Coding Tutorials Blog

ExpressJS Cheatsheet 2022

April 09, 2022

This article assumes basic knowledge of ExpressJS, if your new to Express I recommend starting with the following Video Playlist:

Creating a New Project

Assuming you have NodeJS installed just open up your IDE to an empty folder and do the following in terminal:

  • Create a new node project npm init -y
  • install dependencies npm install express morgan dotenv
  • if you don’t have nodemon installed globally, do so npm install -g nodemon
  • create your initial server file, gitignore and env file touch server.js .env .gitignore
  • put the following in the .gitignore file
.env
/node_modules
  • put the following in the .env file, this file is for defining variables you don’t want in your code and not in public view (api keys, database credentials, sensitive stuff) or variables that should change depending on the context.
PORT=5000

package.json

Could of useful things we can do in the package.json:

  • We can add scripts, you can add as many as you like but here is basics I’d recommend.
"scripts: {
    "start": "node server.js",
    "dev": "nodemon server.js"
}

scripts can be run using the commands npm run <command name> for example we can run the dev script with npm run dev.

  • We can also choose whether we will use commonjs or module syntax, commonjs will be the default if we do nothing, but if we add "type":"module" to the package.json then we can use module syntax. This effects how we import and export things.
Task CommonJS ES Module
Importing Dependency/File const something = require("something") import something from "something"
Exporting from a file module.exports = something export default something

Which you prefer is your own preference, just be aware you may not be able to import JSON files with ES Modules in older versions (or use ES Modules at all in really old versions) of node and use an experimental flag to do so in newer versions.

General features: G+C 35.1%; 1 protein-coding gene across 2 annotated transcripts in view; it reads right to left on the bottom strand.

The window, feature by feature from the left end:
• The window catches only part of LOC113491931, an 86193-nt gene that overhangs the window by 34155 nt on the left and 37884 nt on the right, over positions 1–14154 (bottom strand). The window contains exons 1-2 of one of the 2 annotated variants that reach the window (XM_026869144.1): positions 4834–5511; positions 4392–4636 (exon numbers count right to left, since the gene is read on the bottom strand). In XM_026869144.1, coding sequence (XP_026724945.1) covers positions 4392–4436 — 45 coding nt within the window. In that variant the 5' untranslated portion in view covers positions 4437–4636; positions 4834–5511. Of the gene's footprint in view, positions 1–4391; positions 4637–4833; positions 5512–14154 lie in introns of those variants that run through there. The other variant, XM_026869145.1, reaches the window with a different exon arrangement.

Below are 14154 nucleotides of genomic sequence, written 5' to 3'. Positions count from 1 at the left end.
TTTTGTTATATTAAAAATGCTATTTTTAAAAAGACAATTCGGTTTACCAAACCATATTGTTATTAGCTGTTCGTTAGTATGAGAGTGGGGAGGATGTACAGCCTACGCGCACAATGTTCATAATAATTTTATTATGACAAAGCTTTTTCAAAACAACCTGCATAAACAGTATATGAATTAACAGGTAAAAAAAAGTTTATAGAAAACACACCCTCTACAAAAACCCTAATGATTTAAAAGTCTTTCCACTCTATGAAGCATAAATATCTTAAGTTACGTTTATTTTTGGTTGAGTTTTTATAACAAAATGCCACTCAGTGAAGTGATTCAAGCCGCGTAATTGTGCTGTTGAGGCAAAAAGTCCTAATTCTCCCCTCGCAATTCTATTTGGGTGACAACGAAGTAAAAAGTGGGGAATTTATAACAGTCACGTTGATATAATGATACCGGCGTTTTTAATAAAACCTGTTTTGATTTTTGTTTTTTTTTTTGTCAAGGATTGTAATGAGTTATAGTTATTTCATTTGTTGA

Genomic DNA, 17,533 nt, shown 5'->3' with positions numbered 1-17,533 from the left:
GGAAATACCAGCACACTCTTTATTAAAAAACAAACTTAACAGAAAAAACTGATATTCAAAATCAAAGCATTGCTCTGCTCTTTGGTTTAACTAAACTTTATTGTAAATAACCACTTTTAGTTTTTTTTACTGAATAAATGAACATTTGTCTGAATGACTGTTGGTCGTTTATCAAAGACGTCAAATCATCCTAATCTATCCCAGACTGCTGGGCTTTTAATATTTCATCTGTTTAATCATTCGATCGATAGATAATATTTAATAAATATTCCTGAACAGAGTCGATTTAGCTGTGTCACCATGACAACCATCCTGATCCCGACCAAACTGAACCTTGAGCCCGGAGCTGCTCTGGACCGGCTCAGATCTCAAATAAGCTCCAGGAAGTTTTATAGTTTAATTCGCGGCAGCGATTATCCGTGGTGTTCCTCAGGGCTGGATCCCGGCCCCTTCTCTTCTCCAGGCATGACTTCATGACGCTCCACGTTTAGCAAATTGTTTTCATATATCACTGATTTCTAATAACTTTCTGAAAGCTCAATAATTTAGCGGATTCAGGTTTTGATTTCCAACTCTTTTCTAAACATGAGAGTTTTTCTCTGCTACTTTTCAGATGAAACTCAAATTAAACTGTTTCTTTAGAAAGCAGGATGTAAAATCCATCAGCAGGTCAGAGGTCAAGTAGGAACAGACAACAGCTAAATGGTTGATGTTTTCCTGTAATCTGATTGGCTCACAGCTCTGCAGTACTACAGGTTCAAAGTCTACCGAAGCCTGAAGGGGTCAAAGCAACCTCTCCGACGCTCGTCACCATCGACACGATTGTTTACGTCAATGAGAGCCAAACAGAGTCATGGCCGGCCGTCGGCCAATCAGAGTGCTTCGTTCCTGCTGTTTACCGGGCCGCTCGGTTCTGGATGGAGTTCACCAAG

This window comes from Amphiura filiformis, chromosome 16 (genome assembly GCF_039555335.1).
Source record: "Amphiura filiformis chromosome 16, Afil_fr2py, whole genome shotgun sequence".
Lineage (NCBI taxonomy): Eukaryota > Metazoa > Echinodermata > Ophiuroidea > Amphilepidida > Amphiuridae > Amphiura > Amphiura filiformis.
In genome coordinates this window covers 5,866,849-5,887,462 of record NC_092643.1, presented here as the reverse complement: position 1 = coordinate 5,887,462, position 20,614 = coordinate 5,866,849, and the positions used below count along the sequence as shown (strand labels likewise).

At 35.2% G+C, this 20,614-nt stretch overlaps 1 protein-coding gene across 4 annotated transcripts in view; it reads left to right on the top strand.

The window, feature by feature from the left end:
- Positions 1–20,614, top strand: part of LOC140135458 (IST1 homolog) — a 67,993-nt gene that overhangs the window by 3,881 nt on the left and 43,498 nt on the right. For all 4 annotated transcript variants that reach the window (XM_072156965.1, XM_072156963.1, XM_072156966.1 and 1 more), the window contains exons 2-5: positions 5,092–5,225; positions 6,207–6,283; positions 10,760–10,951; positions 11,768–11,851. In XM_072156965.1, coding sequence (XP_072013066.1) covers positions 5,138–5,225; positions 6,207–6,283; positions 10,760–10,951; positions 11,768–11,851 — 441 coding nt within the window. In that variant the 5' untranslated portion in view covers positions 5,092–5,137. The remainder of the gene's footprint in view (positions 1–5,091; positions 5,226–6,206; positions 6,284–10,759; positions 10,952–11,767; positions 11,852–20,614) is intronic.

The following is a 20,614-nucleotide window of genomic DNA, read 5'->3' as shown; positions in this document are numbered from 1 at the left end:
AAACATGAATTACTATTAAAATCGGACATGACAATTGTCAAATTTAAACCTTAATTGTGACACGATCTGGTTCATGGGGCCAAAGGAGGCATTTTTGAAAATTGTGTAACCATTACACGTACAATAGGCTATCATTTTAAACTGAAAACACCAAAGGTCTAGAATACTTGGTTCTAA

Basic Server Setup

CommonJS Version

// bring in environment variables from a .env file
require("dotenv").config()

// import express and morgan
const express = require("express")
const express = require("morgan")

// create an application object
const app = express()

// define a PORT variable from the environment with a default value
const PORT = process.env.PORT || 4000

/////////////////////////////////////
// ALL YOUR MIDDLEWARE AND ROUTES GO HERE
app.use(morgan("tiny")) // middleware for logging
app.use(express.urlencoded({extended: true})) //middleware for parsing urlencoded data
app.use(express.json()) // middleware for parsing incoming json
app.use("/static", express.static("static")) // to set a folder for static file serving
/////////////////////////////////////

// Server Listener
app.listen(PORT, () => console.log(`Listening on port ${PORT}`))

ES Module Version

// Bring in environmental variables
import dotenv from "dotenv"
dotenv.config()

// import express and morgan
import express from "express"
import morgan from "morgan"

// create an application object
const app = express()

// define a PORT variable from the environment with a default value
const PORT = process.env.PORT || 4000

/////////////////////////////////////
// ALL YOUR MIDDLEWARE AND ROUTES GO HERE
app.use(morgan("tiny")) // middleware for logging
app.use(express.urlencoded({extended: true})) //middleware for parsing urlencoded data
app.use(express.json()) // middleware for parsing incoming json
app.use("/static", express.static("static")) // to set a folder for static file serving
/////////////////////////////////////

// Server Listener
app.listen(PORT, () => console.log(`Listening on port ${PORT}`))

Middleware

Middleware are just functions that receive three arguments:

  • req the request object, more on this later